The fact Yamaha is more or less immune to fads and trends is most apparent when it comes to suspension. The 2021 YZ450F has a KYB shock and a coil-spring KYB fork, just like it has from the beginning. There have been valving and design changes along the way, but Yamaha was the only Japanese company that wasn’t distracted during the era of air forks. Ditching steel springs made forks lighter and less expensive to manufacture, but KYB and Showa never matched the performance of old-fashioned coil springs. That eventually led Honda, Suzuki and Kawasaki back to Yamaha’s way of thinking. Only WP engineers stuck with air, mostly because they started with a better design.

The reason that Yamaha went to the reverse-head engine back in 2010 was to centralize mass. The muffler just barely peaks out from behind the right number plate.
The reason that Yamaha went to the reverse-head engine back in 2010 was to centralize mass. The muffler just barely peaks out from behind the right number plate.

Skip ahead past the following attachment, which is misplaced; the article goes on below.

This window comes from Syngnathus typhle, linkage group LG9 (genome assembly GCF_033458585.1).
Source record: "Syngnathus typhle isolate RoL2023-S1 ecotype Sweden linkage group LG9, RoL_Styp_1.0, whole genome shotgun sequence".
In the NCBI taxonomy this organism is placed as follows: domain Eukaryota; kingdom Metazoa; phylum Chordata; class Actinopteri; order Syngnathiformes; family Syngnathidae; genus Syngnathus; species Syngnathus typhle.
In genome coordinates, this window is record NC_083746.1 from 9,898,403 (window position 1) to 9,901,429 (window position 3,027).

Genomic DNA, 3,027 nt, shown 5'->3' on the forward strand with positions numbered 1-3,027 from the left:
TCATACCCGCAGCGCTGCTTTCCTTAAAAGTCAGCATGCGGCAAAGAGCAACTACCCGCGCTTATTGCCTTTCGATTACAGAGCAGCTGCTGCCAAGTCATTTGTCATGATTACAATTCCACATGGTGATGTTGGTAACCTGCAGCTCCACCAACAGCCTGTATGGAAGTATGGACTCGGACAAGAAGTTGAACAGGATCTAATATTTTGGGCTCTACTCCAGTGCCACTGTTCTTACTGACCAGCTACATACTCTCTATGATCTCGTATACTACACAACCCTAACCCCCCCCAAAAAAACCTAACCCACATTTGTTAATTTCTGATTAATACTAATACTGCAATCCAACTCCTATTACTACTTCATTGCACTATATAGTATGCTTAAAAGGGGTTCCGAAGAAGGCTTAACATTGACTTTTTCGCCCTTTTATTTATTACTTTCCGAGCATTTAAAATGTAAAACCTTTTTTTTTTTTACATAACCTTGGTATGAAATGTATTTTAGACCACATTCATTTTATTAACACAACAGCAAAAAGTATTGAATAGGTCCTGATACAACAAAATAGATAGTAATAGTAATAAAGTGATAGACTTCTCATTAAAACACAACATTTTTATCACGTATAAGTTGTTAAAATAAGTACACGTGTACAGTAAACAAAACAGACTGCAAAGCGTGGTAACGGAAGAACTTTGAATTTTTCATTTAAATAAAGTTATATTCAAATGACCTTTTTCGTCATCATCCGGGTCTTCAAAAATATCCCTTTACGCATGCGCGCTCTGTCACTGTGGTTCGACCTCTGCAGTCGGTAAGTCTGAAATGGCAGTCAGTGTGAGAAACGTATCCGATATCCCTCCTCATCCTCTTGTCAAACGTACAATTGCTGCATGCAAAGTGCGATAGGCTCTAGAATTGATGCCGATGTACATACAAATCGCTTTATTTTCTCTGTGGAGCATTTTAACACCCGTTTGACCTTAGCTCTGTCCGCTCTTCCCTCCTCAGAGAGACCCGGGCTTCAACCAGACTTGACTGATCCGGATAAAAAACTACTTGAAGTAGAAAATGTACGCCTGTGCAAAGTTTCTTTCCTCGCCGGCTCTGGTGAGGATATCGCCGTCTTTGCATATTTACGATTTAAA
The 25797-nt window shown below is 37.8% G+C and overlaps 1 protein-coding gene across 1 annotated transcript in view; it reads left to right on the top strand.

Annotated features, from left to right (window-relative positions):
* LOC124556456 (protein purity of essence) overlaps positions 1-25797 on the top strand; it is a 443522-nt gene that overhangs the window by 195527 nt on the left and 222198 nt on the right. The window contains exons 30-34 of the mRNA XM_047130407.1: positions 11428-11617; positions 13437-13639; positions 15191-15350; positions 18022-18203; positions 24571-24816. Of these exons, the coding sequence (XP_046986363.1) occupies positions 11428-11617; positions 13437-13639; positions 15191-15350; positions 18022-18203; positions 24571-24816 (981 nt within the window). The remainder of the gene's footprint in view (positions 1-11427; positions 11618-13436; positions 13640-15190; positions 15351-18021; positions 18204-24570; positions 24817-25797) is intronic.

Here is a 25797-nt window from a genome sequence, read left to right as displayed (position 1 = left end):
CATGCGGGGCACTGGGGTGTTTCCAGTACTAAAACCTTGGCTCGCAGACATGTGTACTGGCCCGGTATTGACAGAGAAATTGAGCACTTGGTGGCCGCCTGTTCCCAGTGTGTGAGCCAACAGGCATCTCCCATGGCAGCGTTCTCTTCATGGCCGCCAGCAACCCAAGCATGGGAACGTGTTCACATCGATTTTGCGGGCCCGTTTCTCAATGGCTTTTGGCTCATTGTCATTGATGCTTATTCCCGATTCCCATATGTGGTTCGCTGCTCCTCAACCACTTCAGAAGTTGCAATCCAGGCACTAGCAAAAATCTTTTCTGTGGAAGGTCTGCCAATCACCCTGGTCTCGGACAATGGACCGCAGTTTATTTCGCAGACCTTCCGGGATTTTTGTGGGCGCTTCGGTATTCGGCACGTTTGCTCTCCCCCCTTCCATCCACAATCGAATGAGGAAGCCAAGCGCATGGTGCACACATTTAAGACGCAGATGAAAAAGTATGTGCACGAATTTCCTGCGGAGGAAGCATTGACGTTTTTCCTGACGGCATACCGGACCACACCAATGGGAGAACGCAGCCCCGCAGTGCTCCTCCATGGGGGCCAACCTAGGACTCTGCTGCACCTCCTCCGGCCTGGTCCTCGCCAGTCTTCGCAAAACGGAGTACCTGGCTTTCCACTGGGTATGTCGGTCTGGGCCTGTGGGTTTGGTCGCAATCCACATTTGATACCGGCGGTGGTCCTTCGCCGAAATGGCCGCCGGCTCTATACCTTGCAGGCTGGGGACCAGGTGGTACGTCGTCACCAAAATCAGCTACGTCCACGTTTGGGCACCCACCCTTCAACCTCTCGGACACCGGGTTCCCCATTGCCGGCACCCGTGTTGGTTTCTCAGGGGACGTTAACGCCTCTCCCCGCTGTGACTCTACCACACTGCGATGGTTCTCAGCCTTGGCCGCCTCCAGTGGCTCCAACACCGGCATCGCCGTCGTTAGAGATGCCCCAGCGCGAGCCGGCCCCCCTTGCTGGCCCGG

We can’t imagine too many riders will be unhappy that the 2021 YZ450F is unchanged. The bike has a devoted following. Most of their points are hard to dispute. Like…

The motor: In the 2020 motocross shootout we declared that the Yamaha had the best motor of the bunch. We would be very surprised if that’s not true again. In terms of absolute horsepower, it’s right on top. With the standard mapping, the Yamaha is more or less tied with the 2020 Honda CRF450R for the honor of being the most powerful production 450 motocross bike so far. The Yamaha is considerably smoother and easier to manage than the Honda, so much so that it’s a little boring. After a brief period of lurchiness at the very bottom, it pulls harder and harder in a very linear way. On top, it revs higher and farther than any other 450. It’s predictable, tractable and fast. Most of the popular maps that are passed between YZ cult members are aimed at providing a little more of a hit somewhere in the powerband. The Honda, KTM and Husky motors all have a little excitement in the middle. They might not be any more effective, but they might be more fun.